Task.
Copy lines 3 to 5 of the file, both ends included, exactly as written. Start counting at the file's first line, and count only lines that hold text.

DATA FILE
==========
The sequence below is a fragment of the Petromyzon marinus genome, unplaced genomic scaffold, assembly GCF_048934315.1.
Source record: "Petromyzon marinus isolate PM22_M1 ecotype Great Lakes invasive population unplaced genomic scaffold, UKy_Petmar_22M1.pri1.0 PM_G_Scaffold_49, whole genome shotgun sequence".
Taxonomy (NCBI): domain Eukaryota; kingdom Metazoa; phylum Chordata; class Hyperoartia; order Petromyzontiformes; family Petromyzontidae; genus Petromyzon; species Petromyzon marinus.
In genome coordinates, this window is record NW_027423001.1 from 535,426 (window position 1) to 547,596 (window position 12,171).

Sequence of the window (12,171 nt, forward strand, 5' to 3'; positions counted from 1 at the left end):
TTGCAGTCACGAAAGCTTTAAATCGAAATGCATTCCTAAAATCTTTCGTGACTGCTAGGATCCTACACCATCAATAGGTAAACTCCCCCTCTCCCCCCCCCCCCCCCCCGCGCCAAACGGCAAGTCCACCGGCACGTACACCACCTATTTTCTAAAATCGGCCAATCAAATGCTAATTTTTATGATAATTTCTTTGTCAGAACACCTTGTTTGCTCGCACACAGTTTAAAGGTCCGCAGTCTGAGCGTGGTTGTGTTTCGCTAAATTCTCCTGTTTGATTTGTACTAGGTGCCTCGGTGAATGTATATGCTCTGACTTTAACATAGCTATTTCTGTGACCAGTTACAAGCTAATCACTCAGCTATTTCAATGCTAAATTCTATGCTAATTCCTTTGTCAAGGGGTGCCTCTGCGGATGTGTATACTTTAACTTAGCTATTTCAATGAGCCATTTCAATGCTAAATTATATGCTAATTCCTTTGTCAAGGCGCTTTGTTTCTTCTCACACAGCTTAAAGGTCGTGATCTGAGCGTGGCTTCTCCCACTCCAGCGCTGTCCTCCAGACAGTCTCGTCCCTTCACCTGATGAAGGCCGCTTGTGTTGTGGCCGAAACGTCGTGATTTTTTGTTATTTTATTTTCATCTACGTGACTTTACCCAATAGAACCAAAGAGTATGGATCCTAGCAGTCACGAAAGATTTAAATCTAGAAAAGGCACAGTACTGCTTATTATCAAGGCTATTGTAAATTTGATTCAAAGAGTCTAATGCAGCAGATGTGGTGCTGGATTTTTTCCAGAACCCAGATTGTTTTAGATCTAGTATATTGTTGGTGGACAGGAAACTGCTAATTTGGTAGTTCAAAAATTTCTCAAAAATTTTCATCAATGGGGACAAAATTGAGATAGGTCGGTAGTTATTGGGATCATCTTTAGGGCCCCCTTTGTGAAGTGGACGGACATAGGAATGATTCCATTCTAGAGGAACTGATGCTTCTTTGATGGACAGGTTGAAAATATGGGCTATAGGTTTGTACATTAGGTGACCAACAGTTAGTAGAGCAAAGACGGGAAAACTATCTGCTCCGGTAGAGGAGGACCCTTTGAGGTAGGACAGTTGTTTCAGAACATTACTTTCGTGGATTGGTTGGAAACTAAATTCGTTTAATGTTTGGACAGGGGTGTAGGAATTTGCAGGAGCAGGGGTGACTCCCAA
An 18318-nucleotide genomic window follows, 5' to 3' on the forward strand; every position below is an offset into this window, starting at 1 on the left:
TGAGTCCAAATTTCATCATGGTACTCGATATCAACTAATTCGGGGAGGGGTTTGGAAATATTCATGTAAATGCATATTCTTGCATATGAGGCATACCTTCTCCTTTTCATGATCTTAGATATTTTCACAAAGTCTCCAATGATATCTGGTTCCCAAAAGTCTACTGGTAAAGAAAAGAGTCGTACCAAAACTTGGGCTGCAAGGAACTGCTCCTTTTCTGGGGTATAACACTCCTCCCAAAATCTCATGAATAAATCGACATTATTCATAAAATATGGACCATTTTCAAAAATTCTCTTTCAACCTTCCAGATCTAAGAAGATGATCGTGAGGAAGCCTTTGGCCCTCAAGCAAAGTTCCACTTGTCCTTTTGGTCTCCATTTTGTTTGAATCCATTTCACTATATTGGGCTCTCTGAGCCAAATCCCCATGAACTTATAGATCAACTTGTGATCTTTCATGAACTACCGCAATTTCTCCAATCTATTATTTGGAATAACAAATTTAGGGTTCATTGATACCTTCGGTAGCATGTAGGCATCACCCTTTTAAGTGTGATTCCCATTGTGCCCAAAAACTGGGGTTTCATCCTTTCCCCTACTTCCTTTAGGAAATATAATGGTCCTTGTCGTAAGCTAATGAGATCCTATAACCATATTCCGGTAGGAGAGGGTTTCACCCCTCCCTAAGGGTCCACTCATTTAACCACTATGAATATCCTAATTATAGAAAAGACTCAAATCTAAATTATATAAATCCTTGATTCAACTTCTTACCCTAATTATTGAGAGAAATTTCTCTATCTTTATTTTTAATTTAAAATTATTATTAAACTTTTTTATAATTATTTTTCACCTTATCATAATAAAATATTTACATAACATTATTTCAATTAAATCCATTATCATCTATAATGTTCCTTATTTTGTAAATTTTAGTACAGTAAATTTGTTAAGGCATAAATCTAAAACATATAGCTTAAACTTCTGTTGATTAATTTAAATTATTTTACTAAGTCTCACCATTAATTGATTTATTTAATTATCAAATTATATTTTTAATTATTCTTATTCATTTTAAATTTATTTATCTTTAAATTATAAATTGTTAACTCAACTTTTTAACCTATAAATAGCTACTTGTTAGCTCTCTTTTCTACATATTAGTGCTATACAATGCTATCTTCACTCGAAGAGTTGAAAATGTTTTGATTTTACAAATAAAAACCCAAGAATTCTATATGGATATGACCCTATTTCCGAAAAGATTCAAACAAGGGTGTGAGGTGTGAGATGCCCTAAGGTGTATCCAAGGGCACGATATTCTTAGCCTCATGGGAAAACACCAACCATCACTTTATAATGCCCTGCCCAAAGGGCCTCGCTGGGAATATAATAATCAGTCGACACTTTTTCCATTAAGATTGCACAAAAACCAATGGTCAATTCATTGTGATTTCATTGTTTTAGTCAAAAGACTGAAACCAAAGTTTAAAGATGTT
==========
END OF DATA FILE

Taxonomy (NCBI): domain Eukaryota; kingdom Metazoa; phylum Chordata; class Hyperoartia; order Petromyzontiformes; family Petromyzontidae; genus Petromyzon; species Petromyzon marinus.
In genome coordinates, this window is record NW_027423001.1 from 535,426 (window position 1) to 547,596 (window position 12,171).

Sequence of the window (12,171 nt, forward strand, 5' to 3'; positions counted from 1 at the left end):